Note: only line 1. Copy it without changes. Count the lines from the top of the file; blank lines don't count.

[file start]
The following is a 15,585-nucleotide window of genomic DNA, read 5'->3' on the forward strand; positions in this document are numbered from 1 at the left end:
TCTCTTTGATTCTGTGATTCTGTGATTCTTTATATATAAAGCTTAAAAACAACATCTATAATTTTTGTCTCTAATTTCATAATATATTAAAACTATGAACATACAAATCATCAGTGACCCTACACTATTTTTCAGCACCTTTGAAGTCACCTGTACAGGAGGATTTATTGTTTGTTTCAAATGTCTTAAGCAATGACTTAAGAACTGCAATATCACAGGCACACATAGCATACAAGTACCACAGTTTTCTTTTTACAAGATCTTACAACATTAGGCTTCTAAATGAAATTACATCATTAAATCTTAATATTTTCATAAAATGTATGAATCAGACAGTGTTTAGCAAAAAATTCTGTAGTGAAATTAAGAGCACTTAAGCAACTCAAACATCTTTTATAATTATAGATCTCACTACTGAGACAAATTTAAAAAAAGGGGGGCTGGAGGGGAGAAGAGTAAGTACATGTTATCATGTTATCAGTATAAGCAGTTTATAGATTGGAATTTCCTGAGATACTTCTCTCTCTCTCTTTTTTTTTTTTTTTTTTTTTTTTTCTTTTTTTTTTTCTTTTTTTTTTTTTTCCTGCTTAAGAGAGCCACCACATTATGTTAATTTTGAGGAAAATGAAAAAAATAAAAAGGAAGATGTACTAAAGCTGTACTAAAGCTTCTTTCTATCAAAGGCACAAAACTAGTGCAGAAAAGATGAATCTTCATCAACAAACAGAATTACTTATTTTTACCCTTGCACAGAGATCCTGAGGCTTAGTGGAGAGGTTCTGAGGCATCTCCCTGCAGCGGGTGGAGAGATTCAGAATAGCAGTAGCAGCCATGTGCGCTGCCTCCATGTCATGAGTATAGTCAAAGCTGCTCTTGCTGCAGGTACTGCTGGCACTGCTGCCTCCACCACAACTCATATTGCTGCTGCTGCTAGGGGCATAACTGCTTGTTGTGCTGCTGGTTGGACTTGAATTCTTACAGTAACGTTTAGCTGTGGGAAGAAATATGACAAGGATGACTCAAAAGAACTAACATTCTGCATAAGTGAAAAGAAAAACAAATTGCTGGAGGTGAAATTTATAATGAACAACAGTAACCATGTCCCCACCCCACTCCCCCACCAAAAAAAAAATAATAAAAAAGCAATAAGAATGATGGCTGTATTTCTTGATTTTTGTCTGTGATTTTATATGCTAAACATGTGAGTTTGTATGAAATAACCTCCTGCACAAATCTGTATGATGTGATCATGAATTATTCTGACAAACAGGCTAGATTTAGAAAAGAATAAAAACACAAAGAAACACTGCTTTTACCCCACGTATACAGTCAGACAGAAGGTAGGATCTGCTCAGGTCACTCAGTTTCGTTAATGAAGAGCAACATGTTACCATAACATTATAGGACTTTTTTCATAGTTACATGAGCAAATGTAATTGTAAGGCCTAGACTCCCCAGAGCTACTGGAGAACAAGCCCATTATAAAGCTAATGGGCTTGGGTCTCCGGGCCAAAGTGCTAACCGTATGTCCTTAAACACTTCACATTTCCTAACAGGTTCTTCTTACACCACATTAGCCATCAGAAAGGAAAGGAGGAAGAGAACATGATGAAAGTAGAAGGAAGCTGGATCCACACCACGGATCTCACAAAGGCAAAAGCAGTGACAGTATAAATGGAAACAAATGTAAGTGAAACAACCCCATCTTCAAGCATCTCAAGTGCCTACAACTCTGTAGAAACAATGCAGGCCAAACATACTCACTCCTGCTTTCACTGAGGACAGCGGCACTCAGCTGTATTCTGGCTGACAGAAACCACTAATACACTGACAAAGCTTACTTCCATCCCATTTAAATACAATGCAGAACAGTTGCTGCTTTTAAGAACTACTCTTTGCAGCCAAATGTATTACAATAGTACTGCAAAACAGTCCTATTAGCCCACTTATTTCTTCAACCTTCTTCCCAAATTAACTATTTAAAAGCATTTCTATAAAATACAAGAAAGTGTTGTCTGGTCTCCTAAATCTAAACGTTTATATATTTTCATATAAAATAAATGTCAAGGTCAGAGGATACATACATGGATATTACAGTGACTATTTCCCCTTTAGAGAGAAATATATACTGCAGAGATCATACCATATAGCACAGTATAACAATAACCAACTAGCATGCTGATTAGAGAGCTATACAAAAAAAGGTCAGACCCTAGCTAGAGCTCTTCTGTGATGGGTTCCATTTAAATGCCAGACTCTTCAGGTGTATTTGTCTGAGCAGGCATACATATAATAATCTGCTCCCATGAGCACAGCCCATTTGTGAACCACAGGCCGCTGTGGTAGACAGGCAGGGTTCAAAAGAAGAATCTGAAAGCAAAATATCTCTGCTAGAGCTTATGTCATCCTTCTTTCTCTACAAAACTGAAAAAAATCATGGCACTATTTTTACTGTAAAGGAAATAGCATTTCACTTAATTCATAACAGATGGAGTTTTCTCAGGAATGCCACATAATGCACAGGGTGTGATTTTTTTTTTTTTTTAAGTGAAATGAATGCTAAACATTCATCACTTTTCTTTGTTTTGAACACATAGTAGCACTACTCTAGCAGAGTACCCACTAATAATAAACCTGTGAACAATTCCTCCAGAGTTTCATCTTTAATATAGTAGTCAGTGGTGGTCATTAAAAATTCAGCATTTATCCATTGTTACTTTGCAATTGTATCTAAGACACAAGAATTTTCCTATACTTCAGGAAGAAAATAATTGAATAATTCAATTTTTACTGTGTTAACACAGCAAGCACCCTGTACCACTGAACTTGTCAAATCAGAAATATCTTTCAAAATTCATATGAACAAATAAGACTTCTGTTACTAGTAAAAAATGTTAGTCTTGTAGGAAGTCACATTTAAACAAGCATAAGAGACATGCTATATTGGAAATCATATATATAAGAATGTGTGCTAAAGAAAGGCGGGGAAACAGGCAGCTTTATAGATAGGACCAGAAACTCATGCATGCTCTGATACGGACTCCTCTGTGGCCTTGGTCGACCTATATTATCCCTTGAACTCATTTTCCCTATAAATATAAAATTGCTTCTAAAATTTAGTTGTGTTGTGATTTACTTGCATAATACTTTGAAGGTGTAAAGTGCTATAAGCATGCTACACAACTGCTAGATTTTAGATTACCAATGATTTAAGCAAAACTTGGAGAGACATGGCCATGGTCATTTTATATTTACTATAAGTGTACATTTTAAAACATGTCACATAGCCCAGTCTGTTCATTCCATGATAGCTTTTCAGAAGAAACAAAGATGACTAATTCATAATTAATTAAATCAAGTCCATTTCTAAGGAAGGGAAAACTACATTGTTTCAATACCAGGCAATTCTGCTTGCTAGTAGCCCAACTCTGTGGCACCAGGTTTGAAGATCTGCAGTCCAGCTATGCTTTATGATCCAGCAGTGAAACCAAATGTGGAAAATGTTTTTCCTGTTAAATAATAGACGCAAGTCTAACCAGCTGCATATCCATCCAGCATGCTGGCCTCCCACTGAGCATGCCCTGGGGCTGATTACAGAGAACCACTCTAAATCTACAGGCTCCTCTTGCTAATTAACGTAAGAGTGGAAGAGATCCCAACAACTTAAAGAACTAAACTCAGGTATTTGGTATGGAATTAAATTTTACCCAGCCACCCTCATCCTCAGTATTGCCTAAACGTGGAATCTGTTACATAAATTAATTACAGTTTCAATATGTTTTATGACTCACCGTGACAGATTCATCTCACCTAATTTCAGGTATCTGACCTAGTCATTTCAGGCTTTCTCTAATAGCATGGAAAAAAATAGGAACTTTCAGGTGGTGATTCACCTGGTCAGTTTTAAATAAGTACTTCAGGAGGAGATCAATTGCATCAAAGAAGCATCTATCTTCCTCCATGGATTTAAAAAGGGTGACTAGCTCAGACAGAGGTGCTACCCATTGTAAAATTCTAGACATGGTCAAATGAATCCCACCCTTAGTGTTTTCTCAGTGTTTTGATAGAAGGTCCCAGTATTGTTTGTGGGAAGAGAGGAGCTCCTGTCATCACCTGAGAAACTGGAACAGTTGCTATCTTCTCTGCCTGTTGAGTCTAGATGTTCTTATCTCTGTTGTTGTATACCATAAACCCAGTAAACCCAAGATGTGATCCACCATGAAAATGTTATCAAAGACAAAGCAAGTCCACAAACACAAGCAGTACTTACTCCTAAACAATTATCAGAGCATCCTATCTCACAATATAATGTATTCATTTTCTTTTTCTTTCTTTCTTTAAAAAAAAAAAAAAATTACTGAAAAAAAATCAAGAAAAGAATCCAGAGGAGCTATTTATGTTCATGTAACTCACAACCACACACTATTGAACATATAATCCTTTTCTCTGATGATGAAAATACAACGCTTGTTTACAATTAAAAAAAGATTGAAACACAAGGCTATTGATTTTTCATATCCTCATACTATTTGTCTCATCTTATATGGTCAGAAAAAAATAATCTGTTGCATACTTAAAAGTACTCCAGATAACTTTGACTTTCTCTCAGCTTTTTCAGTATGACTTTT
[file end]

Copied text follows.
The following is a 15,585-nucleotide window of genomic DNA, read 5'->3' on the forward strand; positions in this document are numbered from 1 at the left end: